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Shanaze Reade Interview

Although you may not have heard of her a few weeks back, Shanaze Reade is now a household name after her bold attempt to bag a podium spot in the BMX event at the Beijing Olympics. Now back on British soil, we catch up with Shanaze to reflect on her performance and find out the feisty northerner has her sights firmly set on a 2012 medal…

Age: 19

From: Crewe

How did you feel when you heard BMX was becoming an Olympic sport?
It was announced as an Olympic Sport at the same time that I was choosing my options for my GCSEs at school – I chose BMX!!

Were you excited to make the team?
It was a dream of mine – I could finally say I am an Olympian! But due to the way it works, it was a very drawn out affair for me to make the team. I hadn’t done enough World Cup races to get the necessary points as I was concentrating on training, so I had to qualify for the semi finals at the World Champs in July to make the team. As it turned out I won the World Champs so it was all good, but it was a lot of pressure going into the event.

How did you train in the run-up to the event?
I did my usual season plan which is endurance in the winter, track work after Christmas finishing in the world track champs in April, then back onto BMX for the summer. British Cycling and Manchester City Council built a replica of the start ramp, 1st and 2nd straights and turn one so I could practice on the next best thing to the real thing and that was awesome.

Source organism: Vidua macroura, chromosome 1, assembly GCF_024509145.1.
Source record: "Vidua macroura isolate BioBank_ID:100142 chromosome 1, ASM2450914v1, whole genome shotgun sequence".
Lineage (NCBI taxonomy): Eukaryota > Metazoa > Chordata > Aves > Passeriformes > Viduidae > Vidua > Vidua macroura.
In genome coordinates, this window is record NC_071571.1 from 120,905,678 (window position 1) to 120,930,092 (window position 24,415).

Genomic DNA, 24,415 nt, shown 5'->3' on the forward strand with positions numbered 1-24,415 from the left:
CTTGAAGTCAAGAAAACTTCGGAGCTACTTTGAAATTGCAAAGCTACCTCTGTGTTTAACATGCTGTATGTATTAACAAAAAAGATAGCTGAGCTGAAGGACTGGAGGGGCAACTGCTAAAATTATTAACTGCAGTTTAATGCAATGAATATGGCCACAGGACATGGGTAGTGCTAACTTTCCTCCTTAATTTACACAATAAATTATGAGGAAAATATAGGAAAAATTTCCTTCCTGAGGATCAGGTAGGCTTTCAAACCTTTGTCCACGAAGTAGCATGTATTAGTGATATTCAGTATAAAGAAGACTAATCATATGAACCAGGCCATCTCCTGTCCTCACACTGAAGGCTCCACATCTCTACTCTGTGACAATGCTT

How did you find the actual course?
I won the test event there in September 2007 and at that point it was an awesome course and one of the best I’d ever ridden. After my fall in the first time trial run, it was a lot more difficult because I then took the first turn a bit more cautiously and found it hard to carry my speed from the start ramp through the turn. When I crashed in the first semi on the step up / step down going into turn one, that just made it even harder.

Were you disappointed not to make the medals?
I trained really hard and focused all my energy on getting a Gold medal and when I went behind in the final I was still wanting to cross that line first and win gold – and I thought I could which is why I dived up the inside on the last bend. Unfortunately I was carrying too much speed going in, drifted out and caught Anne-Caroline’s back wheel and went down, along with my medal chances. I trained so, so hard for that race and wanted to give everything I could to win gold but it didn’t work out and it wasn’t my time to be Olympic champion. I gave it my all and I have to be happy with that.

Are you now gearing up for 2012?
Yeah, 2012 will be awesome. Once I’m over my injuries I’ll get back on my bike and start to focus on 2012. Hopefully there might be a change in the program on the velodrome and I might be able to double up – but we’ll wait and see.

Have you always loved being outdoors?
I’m OCD for sport! I love it! I started out my sporting career as a 100m sprinter but then I found BMX / biking and have never looked back.

How did you get into biking?
My uncle took me down to the local BMX track in Crewe when I was ten and we rented a bike. It was chucking it down with rain and I hated it cause my new trainers got dirty!!! I went back though and it was a sunny day and I won the race I entered and it has all gone from there…

When did you decide to commit yourself to BMX full-time?